Tag Archives: criminal justice

Help fix the broken criminal justice system

Due to many years of under investment the criminal justice system in England and Wales is crumbling.

Things are going wrong at every level and every stage. It’s become a nightmare journey through the system for the accused, for victims and for solicitors alike.

fix the broken justice system

Five problems facing the system

Increasing shortages of criminal duty solicitors

Within five years there could be areas in England and Wales where people who have been arrested won’t be able to access a duty solicitor. This means they won’t be able to get the free legal advice they’re entitled to.

You can read more about the importance of instructing a free solicitor at an early stage here.

criminal duty solicitors

The means test for criminal legal aid is too restrictive

People on low incomes aren’t able to access legal advice, or are having to pay contributions towards it which are higher than they can afford.

You can read more about the availability of legal aid here.

Inefficiencies in the system

For example, cases in court are often ‘double booked’, so some hearings get cancelled at the last minute. Things like this waste the accused’s and their solicitor’s time, and increase costs.

More and more courts are being closed

Defendants and witnesses are having to make unreasonably long and expensive journeys to court.

You can read more about our commitment to providing local legal advice for our clients here.

Crucial evidence is often not disclosed

Important evidence sometimes isn’t made available until the last minute, or isn’t disclosed at all. This can mean the difference between freedom and imprisonment.

All of these problems show the criminal justice system is at breaking point. Without urgent action, it will fall apart.

You can sign the Law Society petition to fix the broken justice system here.

broken justice system

Derby and District Law Society secures meeting for Chesterfield crime solicitors

chesterfield crime solicitorsOn 4 May 2018, Deputy Police and Crime Commissioner Kevin Gillott and Rosemary Spilsbury, Business and Performance Manager with the Derbyshire Criminal Justice Board, met with a group of Chesterfield crime solicitors who represent clients appearing before North Derbyshire Magistrates’ Court.

The meeting was informal in nature, arranged through Derby crime solicitor Nick Wright as the Derby and District Law Society chesterfield crime solicitorrepresentative for criminal matters.  The outcome has been shared with Legal Aid account managers and the Chair of the Derbyshire bench.

The aim of the meeting was to discuss any issues Chesterfield crime solicitors had with the processing of suspects and defendants by Derbyshire constabulary.  Some of the issues were also relevant to HMCTS and the CPS so the details were to be forwarded on.

Present were our Chesterfield crime solicitors David Gittins, Ben Strelley and Denney Lau, as well as other local practitioners.

The following matters were discussed:

Police Investigations

Police no longer appeared to be investigating both sides of a complaint during the investigation stage.  It was seldom, if ever, that they would speak with named defence witnesses.

Those interviewing suspects appeared to have a pre-conceived idea of what would be put in interview.  The series of questions were not departed from or amended dependent upon answers given by the suspect.  As a result, issues were not properly developed or interviews went on far longer than was necessary.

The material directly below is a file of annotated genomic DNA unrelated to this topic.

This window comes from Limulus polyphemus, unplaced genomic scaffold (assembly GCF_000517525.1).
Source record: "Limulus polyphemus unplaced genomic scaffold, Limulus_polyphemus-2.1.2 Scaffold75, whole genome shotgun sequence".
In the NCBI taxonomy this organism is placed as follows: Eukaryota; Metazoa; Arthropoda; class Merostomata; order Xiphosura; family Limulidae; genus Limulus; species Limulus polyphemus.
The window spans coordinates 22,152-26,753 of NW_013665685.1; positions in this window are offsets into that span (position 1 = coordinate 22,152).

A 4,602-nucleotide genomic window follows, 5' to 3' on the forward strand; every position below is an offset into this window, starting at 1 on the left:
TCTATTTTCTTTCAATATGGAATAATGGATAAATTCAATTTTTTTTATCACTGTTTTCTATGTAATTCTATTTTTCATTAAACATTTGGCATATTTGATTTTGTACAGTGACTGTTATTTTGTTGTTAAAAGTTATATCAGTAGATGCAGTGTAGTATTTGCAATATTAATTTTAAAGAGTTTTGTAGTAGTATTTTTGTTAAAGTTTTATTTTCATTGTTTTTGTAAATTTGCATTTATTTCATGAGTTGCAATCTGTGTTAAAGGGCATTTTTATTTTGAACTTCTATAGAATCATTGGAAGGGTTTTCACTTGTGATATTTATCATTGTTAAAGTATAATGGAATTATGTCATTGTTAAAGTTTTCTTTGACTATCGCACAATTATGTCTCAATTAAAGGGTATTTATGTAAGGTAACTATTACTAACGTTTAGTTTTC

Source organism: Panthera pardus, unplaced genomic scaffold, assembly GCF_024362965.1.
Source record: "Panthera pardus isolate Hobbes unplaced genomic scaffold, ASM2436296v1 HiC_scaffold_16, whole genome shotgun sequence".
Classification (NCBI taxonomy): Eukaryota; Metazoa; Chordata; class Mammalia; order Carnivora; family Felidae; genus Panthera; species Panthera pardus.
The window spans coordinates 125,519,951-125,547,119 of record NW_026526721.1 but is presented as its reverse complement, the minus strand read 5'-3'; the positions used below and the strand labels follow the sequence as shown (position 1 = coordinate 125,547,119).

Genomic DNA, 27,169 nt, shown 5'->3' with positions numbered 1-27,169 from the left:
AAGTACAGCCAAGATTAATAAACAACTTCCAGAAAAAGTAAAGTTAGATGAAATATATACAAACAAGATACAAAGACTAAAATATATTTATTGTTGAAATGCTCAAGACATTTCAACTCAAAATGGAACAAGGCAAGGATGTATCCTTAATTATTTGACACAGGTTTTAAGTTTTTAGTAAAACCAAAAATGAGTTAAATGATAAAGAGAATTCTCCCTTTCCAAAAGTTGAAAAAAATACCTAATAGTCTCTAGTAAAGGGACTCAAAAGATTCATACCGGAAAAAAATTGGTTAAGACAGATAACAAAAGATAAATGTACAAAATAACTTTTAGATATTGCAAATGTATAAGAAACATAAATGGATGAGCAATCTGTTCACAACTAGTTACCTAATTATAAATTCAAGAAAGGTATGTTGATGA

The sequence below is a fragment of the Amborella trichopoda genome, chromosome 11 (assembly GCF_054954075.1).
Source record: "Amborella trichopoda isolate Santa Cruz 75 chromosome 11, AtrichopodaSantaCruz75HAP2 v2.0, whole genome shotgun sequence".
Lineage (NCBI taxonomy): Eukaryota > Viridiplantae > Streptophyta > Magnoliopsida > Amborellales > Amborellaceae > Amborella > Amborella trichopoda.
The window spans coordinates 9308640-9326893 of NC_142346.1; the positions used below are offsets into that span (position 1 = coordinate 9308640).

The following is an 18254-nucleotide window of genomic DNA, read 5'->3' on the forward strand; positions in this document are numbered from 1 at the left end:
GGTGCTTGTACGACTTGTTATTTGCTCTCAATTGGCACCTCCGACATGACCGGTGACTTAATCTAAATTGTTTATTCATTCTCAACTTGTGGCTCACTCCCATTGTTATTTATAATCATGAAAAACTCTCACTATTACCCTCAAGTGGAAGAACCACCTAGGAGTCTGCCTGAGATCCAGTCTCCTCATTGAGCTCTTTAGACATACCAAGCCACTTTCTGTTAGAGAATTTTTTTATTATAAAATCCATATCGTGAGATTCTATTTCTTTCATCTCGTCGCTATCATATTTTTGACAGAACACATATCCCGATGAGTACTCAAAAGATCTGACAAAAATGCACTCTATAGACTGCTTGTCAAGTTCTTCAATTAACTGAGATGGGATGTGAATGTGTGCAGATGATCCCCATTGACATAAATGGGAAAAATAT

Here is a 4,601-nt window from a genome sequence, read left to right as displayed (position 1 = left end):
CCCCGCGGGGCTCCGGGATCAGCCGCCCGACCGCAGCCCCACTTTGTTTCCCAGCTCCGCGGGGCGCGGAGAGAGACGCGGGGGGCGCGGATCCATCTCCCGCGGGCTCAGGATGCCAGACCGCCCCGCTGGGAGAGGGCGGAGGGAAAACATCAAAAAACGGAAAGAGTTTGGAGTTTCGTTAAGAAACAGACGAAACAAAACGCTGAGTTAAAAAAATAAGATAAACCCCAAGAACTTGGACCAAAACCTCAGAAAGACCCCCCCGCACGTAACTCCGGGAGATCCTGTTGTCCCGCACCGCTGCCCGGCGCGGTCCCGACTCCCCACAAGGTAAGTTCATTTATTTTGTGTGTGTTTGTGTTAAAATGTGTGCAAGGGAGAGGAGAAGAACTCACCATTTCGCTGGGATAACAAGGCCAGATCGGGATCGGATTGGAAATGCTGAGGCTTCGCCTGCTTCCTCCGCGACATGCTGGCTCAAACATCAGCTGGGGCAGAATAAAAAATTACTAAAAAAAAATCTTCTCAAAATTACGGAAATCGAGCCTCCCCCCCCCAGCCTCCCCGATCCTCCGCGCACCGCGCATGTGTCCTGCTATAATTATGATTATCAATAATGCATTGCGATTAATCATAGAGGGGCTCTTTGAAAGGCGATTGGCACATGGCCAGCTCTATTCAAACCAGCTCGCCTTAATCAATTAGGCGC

The need to investigate the issues raised by a suspect where relevant has been raised with the local body responsible for police training.

Bail and suspects released under investigation

The fact that bail could continue to be used did not appear to be properly considered by officers.

Instead, the overwhelming majority of suspects were simply being released under investigation (RUI).  Thereafter, there was no obvious suggestion that an investigation was being actively pursued.

Under the old bail system, Chesterfield crime solicitors at least had the opportunity to exercise some oversight in a case.  Representations could be made when suspects returned to the police station on bail, and bail milestones were set by which time there was a reasonable expectation that things might have progressed.

The police are to be encouraged to respond to emails from the defence explaining what is happening so that clients can be kept informed of progress.  The defence may be able to assist if, for example, it is discovered that a client has been subject to a postal requisition but has moved address.  The defence may be able to help save scarce police resources by making contact with a suspect if a further interview is required or with a defendant to make sure court dates are kept.

Superintendent Lewis will be contacting all police staff to ensure they are aware of the importance of updating suspects and their legal representatives.

Voluntary interviews

The number of voluntary interviews is increasing.  Unfortunately police stations lack the facilities to cope.  Voluntary interviews are not meant to take place in the cell blocks and several interview rooms are out of use.

The voluntary interview process and facilities are being reviewed. In the short term voluntary interviews will continue to take place in the cell block but longer term alternative rooms will be identified in police buildings across the force area.

Chesterfield Custody Suite

The facilities at Chesterfield custody suite are particularly poor.  Although the rooms in the cell block are also poor, they are still better than many of the rooms provided for voluntary interviews at many sites.  Although there has been some repairs and decorations at Chesterfield custody, other options may need to be considered in the long term.

Disclosure of evidence in particular cases

On practitioner cited a specific case where the alleged offender himself is vulnerable with a history of suicide attempts.  Phone records, and particularly text messages, were relevant to the case.  The case summary referred to 7,000 text messages that the police had retrieved.

The defence had requested this relevant material at the beginning of the case.  Three months later the defence was provided with a disc that could not be read without particular software and a password.  The defence had neither the software or the password.

Chesterfield crime solicitors are to be provided with the different types of format in which such information will be provided in future and where the software and other information can be obtained.

Disclosure of CCTV footage to Chesterfield crime solicitors

chesterfield crime solicitorsCCTV is not being provided to Chesterfield crime solicitors for the first hearing at the Magistrates’ Court.  It does not matter whether the case is anticipated to be a guilty or not guilty case.